On May 11th, 2019, The Upper Room presented Comedian Nazareth in an Upper Room live performance.
Founder and host, Ron Strand, greeted the audience at 7:30 pm. He began the evening with “70s Trivia.” Some of the questions were: Which two countries financed the Concorde jet (United Kingdom and France), The final episode of which TV show was watched by 100 million viewers in 1977 (“Roots”), In 1972, this became the most highly produced car in the world (Volkswagen Beetle), In 1973, which horse won the coveted Triple Crown (Secretariat), Which 1979 movie featured the ginger-haired cat named Jones (“Alien”) and What sport was featured in the 1970 film “Love Story” (ice hockey)?
Ron introduced the first comedian of the evening, Mike Hughes, to the stage. After his opening remarks, Mike warned the audience that they were in for 2 ½ hours of dad jokes.
Mike shared that he’s originally from Cleveland, OH. He referenced the sports drought where none of the city’s professional teams won a championship for fifty-two years. According to Mike, it’s because the city “promotes defeat and disappointment.”
Mike spoke of Lake Erie, a popular hangout spot near Cleveland. Apparently the lake is so polluted it actually caught on fire years ago. Mike said it’s so bad now, every time you get out of the water a cheeseburger wrapper sticks to your back. Mike’s short act was filled with such humorous moments.
For the main event, Ron invited Nazareth to the stage. After greeting the audience, Nazareth confessed that he loves living in California. Admiration quickly turned to good-natured ribbing as Nazareth criticized the state’s congested transportation system. He asked why freeways can’t just be named for what they are, like “Potholes Galore.”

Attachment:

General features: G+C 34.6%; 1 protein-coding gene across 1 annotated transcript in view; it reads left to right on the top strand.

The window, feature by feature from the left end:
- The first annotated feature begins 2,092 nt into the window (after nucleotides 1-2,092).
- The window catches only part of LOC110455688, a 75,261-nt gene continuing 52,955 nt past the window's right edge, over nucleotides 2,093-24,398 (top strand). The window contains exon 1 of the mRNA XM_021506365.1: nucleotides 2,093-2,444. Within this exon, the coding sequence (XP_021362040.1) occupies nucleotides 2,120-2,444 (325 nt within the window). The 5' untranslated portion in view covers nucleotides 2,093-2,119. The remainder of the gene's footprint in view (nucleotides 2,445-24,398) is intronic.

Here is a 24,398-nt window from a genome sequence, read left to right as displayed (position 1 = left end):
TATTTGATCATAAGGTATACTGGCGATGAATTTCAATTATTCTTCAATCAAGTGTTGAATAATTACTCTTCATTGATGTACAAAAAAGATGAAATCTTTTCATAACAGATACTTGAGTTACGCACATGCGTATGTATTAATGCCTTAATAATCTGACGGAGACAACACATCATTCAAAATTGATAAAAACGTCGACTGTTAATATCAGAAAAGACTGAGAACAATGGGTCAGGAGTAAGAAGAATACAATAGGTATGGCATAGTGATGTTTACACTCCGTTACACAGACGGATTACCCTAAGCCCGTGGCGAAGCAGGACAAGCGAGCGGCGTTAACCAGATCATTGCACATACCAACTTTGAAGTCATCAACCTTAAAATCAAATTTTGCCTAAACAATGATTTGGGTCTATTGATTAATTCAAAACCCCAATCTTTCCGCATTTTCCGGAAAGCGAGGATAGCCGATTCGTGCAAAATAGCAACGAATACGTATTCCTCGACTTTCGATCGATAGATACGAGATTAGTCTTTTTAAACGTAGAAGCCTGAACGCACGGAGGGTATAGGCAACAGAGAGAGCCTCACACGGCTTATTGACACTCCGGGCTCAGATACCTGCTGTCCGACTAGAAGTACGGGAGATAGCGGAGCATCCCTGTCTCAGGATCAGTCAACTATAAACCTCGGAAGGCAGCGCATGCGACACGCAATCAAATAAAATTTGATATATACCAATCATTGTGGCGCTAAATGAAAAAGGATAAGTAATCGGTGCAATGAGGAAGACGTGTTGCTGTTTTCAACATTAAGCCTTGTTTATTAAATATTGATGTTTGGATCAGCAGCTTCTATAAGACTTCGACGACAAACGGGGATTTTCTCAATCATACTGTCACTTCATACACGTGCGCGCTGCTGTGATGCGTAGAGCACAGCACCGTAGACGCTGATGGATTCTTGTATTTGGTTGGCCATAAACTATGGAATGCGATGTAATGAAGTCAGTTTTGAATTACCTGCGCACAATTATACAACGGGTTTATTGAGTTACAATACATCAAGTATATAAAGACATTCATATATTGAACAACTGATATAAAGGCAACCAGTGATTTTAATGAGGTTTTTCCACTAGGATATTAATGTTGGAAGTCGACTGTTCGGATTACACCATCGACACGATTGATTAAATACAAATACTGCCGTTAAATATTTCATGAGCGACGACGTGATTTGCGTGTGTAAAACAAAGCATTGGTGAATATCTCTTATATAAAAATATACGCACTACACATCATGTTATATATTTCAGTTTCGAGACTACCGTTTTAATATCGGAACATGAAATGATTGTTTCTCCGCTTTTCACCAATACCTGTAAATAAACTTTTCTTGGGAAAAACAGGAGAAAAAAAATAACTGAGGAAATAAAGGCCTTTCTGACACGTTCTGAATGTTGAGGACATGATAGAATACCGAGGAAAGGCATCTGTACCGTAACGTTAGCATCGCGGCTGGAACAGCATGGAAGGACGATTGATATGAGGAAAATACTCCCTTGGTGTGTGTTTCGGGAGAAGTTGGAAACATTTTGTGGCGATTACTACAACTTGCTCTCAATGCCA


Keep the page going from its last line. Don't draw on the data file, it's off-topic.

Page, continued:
On several occasions during his act, Nazareth sought out specific people in the audience and engaged them in conversation. Nazareth is masterful at riffing with people and creating humorous moments out of casual chats. He spent roughly a third of his time working the audience in this way, which made for a more improvised and interactive act.
A memorable example of this kind of spontaneous exchange was when a woman got up from her seat in the middle of one of Nazareth’s sketches. Nazareth approached the woman and asked her a series of questions about her occupation and odd-looking jacket. Her answers, and Nazareth’s reaction to them, left the audience in stitches.
Nazareth said that when he first came to America, he struggled to learn our customs. He shared some key points from his manual for living in America. 1. Don’t tip cops. He made that mistake and ended up in the back seat of a police cruiser. 2. You must join in singing “Happy Birthday” to a complete stranger at a restaurant. 3. You have to stop and take pictures of people when they ask you to. One time, a married couple wasn’t satisfied with his work and made him keep taking pictures of them from different angles to get better lighting. 4. You must ride a mechanical bull…but not in shorts and slippers like he did.
Nazareth closed out the concert with an uproariously funny catalog of snore sounds. Nazareth recounted the time he had to share a hotel room with a guy whose snore sounded like he was sawing a tree and eating Doritos at the same time. Nazareth’s gestures and sound effects brought the house down.
The night of comedy at The Upper Room was a memorable experience and a fun way to spend the evening.